Confederate prisoners at Fort Warren
Prisoners began arriving in October 1861, barely 6 months after the fort was first occupied by Union troops. More than 2,200 prisoners were incarcerated at Fort Warren at some time during the conflict. Only 13 prisoners died of disease, and it was considered a relatively humane facility for the Confederate prisoners. Some officers were even allowed to have alcohol and the freedom to move about the fort during daylight hours.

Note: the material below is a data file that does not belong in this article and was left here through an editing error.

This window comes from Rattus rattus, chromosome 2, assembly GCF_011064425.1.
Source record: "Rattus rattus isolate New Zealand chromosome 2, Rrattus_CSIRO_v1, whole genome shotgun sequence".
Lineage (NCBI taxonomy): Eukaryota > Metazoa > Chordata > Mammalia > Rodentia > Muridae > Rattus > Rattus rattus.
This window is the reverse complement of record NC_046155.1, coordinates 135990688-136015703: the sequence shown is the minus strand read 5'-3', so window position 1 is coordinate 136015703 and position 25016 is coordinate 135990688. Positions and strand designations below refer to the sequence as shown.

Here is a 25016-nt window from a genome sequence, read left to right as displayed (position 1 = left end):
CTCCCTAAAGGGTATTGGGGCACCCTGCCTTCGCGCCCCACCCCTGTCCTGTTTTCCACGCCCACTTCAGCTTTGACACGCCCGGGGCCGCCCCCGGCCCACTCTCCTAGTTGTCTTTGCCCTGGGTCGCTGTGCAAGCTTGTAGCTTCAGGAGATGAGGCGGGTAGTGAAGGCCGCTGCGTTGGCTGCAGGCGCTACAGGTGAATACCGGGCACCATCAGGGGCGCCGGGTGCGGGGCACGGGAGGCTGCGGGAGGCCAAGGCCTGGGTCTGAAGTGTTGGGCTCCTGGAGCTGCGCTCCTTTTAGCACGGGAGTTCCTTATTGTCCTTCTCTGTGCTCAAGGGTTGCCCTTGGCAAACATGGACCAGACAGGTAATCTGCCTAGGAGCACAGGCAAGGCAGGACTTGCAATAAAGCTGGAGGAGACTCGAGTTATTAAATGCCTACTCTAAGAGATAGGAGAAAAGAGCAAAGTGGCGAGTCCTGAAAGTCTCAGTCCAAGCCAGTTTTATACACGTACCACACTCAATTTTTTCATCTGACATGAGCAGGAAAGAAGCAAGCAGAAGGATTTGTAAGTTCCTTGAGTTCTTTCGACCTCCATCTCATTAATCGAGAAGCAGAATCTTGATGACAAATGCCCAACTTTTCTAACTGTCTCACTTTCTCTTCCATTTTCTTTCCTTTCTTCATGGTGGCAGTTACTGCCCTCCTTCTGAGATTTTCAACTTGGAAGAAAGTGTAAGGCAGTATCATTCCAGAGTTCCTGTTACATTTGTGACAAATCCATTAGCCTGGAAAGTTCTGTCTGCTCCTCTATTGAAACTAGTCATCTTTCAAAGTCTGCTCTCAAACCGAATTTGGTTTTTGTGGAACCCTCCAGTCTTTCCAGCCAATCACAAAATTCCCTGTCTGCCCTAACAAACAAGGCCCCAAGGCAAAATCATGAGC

Because of the prisoner exchanges and paroles, prisoners were coming and going throughout the war—until that practice was ended by General Grant. There were brief periods when no prisoners at all were at the fort.
Alexander Hamilton Stephens
The Trent Affair
Some notable Confederate prisoners